We’ve all been there before…Eyes shut but mind open. Tossing and turning all night long, whilst avidly watching the hours of the clock increasing and our total potential sleep time decreasing. Which before you know it, it could start to have an effect on your day to day life. No wonder so many people decide to take something like the Hempstar cannabis strain, (Click here for more information) to help provide them with a night of better sleep. My (Nikki) first module of my neuroscience unit is all about sleep (reminder: I’m studying a Graduate Diploma in Psychology), and since approximately 9% of Australians experience common sleep disorders, and nearly all of us struggle with some degree of disordered sleep symptoms throughout our lifetime, I figured another thought of the week on sleep couldn’t hurt (here was the last one)!
First of all, it’s worth noting that there is not a whole lot that we actually know for certain about sleep. We do know that every species on earth does it, and that we can’t survive without it (random fact: the average adult spends one third of their life asleep). We also know that sleep is fundamental to maintaining good physical and mental health and that a lack of sleep negatively affects our cognitive function, such as our memory, attention, and learning (although we don’t quite know how).
Whether you are currently experiencing sleep disturbance* or sleeping just fine, developing sustainable sleep habits can ensure a healthy sleep pattern is always maintained. Likewise, memory foam can help with back pain which just shows how your equipment can influence your sleep. ‘Sleep hygiene’ is a cool term used in the literature to depict a range of practices that prepare the ‘best possible environment’ for sleep to occur. Here are ten of my favourite sleep hygiene practices:
- Regulate your sleep schedule: wake up at more or less the same time each day (even on weekends). This helps set your biological clock.
- Use your bed for sleeping: Keep other activity in bed to a minimum (such as watching TV, doing work, reading etc). This helps associate your bed with sleep.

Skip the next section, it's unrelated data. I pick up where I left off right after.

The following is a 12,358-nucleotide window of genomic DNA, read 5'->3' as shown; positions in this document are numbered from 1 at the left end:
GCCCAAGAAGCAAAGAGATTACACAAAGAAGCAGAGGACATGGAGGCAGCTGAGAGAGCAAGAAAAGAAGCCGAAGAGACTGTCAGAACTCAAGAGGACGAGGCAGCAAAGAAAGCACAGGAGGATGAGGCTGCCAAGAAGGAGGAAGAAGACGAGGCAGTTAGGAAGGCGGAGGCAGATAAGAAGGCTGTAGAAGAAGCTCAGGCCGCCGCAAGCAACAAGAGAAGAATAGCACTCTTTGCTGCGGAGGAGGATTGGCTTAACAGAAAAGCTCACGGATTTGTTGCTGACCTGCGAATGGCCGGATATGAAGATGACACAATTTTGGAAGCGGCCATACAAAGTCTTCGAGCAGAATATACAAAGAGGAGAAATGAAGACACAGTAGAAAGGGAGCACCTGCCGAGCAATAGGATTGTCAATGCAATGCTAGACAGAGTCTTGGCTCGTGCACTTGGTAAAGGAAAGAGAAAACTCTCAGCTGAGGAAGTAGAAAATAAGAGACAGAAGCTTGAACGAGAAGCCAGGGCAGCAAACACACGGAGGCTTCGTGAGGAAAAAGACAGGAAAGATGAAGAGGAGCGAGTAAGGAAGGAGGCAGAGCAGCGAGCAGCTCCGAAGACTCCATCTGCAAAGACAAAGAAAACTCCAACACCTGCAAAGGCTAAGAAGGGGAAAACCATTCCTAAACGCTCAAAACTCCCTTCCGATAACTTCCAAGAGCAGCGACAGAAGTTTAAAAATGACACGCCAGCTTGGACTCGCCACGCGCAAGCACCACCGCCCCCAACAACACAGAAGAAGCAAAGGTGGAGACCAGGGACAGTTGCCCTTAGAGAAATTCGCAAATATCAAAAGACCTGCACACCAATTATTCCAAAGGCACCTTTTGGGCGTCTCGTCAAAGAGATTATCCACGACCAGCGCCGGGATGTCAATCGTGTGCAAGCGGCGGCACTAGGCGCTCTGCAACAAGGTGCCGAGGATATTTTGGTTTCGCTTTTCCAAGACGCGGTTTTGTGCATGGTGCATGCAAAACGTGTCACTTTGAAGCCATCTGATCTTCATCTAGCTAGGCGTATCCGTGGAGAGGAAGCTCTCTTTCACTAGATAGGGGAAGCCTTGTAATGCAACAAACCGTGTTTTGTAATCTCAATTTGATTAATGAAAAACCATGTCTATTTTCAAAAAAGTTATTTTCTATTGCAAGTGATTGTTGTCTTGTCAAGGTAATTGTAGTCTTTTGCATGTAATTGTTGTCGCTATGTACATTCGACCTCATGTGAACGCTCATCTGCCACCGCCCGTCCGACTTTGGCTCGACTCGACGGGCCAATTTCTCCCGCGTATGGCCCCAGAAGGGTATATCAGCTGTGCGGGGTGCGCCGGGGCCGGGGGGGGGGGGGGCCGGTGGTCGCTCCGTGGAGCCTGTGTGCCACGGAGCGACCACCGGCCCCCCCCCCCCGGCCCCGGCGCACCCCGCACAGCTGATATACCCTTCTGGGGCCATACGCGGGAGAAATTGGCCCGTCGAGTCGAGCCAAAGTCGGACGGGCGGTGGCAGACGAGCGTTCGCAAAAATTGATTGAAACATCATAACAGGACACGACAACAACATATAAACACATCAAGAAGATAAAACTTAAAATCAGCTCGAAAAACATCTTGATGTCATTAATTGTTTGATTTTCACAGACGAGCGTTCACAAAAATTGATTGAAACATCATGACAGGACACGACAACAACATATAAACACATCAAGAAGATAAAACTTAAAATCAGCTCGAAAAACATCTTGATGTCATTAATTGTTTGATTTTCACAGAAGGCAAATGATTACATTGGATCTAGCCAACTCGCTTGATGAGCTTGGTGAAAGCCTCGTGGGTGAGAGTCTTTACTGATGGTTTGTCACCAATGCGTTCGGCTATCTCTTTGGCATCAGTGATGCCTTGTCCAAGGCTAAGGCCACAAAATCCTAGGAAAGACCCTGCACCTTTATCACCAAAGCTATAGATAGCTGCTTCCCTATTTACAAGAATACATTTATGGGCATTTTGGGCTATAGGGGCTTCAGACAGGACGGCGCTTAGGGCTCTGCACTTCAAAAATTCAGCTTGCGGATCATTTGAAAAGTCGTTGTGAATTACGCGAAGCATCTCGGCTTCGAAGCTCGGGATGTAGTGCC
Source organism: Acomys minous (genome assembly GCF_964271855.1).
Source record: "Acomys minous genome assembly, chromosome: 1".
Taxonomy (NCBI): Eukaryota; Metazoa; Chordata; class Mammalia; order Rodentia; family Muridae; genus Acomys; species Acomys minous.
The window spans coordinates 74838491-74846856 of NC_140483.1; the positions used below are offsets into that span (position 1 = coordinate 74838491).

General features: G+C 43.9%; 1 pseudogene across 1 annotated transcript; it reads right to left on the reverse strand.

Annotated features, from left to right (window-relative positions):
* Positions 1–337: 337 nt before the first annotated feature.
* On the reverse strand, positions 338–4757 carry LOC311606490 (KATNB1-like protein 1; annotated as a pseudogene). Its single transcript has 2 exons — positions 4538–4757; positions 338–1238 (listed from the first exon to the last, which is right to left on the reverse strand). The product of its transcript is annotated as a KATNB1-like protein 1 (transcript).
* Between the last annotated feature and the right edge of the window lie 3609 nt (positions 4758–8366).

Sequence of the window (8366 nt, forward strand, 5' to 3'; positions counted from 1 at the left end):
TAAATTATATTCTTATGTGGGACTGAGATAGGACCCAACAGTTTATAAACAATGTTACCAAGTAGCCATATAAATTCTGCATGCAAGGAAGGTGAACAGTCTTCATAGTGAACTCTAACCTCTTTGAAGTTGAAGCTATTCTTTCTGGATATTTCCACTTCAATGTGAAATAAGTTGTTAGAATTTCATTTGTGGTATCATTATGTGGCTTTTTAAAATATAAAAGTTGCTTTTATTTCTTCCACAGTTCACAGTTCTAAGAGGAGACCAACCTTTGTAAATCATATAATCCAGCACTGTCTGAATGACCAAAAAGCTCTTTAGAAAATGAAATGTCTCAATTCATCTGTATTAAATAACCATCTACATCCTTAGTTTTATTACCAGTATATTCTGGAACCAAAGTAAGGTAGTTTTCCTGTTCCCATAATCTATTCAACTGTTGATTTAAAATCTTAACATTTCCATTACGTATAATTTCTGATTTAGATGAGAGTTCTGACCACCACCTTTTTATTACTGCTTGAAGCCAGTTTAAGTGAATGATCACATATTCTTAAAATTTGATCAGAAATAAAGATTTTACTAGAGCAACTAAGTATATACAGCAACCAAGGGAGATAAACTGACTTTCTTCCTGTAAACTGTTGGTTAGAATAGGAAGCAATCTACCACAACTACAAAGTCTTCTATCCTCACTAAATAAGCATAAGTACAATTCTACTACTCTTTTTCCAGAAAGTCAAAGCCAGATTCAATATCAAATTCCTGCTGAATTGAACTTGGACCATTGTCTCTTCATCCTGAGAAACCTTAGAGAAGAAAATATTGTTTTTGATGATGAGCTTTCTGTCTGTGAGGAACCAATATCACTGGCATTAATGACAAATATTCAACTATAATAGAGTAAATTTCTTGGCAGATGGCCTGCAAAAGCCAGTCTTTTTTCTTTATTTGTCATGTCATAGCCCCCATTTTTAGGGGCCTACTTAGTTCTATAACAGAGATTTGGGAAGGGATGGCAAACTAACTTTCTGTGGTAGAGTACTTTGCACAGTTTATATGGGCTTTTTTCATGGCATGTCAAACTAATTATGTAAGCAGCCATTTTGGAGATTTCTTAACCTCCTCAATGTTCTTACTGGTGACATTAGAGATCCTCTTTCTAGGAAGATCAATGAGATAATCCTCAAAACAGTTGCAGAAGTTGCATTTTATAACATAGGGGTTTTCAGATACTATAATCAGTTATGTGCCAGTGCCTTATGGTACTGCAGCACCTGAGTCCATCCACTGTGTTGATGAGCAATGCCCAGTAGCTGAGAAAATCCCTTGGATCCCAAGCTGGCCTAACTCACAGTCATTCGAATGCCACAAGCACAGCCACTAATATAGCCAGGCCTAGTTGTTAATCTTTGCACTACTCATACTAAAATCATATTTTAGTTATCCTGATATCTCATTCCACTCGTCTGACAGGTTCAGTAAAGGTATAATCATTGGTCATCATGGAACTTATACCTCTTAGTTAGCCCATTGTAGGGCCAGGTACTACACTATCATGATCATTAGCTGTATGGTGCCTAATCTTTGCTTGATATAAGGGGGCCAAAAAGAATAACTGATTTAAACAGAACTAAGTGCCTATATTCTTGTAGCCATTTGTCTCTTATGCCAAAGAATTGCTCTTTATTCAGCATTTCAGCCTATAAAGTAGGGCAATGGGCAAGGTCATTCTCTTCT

- Avoid caffeine, alcohol, nicotine, and exercise at least 4-6 hours before bed. They will interfere with your ability to fall and stay asleep.
- Unplug from devices at least two hours before bedtime: the blue light from screens activates the photoreceptors in your eyes, tricks your body clock into thinking it’s daytime, and suppresses melatonin (the important sleep hormone). Although unplugging a few hours before bed will reduce the time we’re exposed to blue light, unfortunately, many of us are exposed to these UV rays extensively due to having jobs that involve working in front of screens. There’s nothing you can do to reduce screen time in this case, but wearing these Felix Gray blue light glasses while working will definitely help you get a better night’s sleep.
- Develop a bedtime ritual: this will signal to the body that it is almost time to sleep (relaxing stretches, meditation etc).
- Optimise your sleep environment: keep your bedroom dark, cool, and quiet (which is more conducive to sleep). Try using a dim, or red light in the bathroom and bedroom when preparing for sleep.
- Don’t spend too much time awake in bed: only head to bed when you feel tired and if you can’t sleep after 20 mins or so, get up and do something calming (like meditating) or non-stimulating (like colouring-in) until you feel sleepy enough to return to bed.
- Avoid watching the clock. This only serves to stress you out more.
- Don’t nap during the day: yes your king size mattress may be extremely comfortable, but if you sleep during the day, you won’t be tired at night! If you have to have one, then less than an hour and before 3pm is best.
- Ensure your tummy is settled: don’t overeat nor have an emtpy stomach before bed. Both can interrupt sleep.
*Please note that disordered sleep is often a proponent of mental health issues and thus should be addressed with professional help.